Can't travel to us? Bring Plimoth Patuxet Museums to you!

Plimoth Patuxet’s Museum Educators visit classrooms all over the country where they help students explore intertwined cultures, investigate changing landscapes, and understand 17th-century worldviews through immersive hands-on experiences.

Museum Educators are experienced working with students and facilitate age-appropriate, nuanced, historical conversations about Wampanoag and colonial history, culture, and community with sensitivity and empathy. Each program weaves historical background with plenty of hands-on exploration and activities. Some programs may require a large open area such as a gymnasium. Programs can be held outside, weather permitting. Please make sure to have a backup indoor space reserved.

Plimoth Patuxet’s education programs are designed to align with Massachusetts Social Studies Curriculum Frameworks and National Council for Social Studies Curriculum

Classroom Visits

School Programsfor Young Learners (PreK - 2nd Grade)

  • This special version of our popular "People of the Dawn" program is especially for early learners. It features Wampanoag/Algonquian traditions passed down for generations, and explores Wampanoag life through reproduction artifacts and animal furs.

  • Experience the 1621 harvest feast through play! First, hear the story, then play the story by rotating through centers with reproduction Wampanoag and Colonial objects.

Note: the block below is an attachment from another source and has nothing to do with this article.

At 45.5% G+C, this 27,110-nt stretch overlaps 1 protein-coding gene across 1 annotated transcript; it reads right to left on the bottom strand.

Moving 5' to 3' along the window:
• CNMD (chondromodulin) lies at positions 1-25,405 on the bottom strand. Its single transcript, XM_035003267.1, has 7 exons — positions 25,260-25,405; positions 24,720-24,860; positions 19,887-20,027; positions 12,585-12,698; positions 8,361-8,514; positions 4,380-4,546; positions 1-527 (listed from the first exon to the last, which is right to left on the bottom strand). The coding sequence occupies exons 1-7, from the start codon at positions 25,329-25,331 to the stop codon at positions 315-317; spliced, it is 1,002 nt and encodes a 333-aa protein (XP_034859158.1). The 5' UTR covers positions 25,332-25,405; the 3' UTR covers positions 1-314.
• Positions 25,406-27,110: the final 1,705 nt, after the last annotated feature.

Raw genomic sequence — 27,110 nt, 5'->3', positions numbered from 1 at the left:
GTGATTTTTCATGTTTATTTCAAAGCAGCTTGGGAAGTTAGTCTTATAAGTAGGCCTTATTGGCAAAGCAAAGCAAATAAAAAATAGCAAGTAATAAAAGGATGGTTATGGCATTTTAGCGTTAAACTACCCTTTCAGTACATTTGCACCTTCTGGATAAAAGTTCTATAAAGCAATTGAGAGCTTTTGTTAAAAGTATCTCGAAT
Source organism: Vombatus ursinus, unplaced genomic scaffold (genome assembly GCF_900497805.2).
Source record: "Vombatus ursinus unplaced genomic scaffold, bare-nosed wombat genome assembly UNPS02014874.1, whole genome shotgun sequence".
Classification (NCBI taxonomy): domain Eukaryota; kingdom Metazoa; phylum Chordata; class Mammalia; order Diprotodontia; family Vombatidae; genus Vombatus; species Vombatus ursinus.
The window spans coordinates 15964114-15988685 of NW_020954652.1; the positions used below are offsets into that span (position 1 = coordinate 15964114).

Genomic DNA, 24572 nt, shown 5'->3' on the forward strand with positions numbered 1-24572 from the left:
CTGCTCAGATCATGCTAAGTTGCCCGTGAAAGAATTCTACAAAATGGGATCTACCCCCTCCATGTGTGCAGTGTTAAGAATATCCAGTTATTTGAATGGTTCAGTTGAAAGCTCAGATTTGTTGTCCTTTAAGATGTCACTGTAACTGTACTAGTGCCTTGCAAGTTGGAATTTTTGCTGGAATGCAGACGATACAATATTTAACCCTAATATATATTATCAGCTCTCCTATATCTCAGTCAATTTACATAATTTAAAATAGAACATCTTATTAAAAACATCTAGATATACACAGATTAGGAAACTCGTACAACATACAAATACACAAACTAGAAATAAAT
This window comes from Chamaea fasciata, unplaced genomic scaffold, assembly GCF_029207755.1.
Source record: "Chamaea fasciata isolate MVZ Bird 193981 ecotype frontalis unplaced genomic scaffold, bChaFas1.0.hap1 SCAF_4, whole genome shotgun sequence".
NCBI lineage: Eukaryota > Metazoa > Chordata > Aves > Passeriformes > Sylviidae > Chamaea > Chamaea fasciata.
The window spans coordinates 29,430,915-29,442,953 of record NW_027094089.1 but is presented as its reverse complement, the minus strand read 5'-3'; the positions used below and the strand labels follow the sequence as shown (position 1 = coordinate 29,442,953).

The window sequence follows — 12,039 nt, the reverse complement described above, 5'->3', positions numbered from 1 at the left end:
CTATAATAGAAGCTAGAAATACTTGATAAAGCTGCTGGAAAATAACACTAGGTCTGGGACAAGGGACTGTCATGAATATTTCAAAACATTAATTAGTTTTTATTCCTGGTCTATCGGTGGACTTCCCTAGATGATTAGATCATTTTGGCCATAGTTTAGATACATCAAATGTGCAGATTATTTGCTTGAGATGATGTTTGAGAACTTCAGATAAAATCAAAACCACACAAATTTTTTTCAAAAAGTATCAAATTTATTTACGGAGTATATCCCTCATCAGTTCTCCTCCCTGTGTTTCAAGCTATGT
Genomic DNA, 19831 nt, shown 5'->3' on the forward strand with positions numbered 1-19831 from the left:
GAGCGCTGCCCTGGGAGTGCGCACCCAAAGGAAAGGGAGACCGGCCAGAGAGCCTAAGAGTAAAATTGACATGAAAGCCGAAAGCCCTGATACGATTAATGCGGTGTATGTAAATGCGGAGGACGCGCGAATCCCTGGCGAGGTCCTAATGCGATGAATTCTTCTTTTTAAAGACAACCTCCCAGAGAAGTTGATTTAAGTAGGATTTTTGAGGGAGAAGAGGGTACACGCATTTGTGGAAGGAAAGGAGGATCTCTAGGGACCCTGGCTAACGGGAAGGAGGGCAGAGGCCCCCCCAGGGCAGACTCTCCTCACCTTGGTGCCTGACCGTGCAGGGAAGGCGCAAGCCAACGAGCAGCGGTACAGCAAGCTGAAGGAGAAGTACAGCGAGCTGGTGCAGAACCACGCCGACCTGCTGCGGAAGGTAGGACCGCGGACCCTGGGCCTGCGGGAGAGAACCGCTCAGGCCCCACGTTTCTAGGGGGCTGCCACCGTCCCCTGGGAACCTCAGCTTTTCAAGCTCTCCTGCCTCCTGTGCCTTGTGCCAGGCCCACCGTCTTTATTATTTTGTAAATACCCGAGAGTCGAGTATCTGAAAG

• People in the past recorded stories in many different ways. Students learn the 17th-century alphabet and practice writing using chalk on slate, or quill and ink on linen paper. Then they learn about wampum belts and create their own original design.

  • People in the past recorded stories in many different ways. Students learn the 17th-century alphabet and practice writing using chalk on slate, or quill and ink on linen paper. Then they learn about wampum belts and create their own original design.

  • Discover how archaeology and oral tradition helps us better understand how Wampanoag People lived in the 1600s and how they carry on traditions today. Students will learn about the importance of pottery to Wampanoag families and make and take their own pot using traditional methods.

  • Did you know the Pilgrims saw themselves as "very expert in music?" After learning about the role of music and dance in 17th-century English communities, students learn popular songs from the 1600s and try a traditional English country dance.

School Programs for Elementary & Middle School

  • Students discuss the many different ways 17th-century children were educated, whether in a classroom, through an apprenticeship, or at home. Try writing with a quill pen and ink and compare it to today's writing tools. Create a unique 17th-century signature to take home.

  • Young citizen-students explore the Mayflower Compact as a founding document of our democracy and create their own unique 17th-century signature with quill and ink.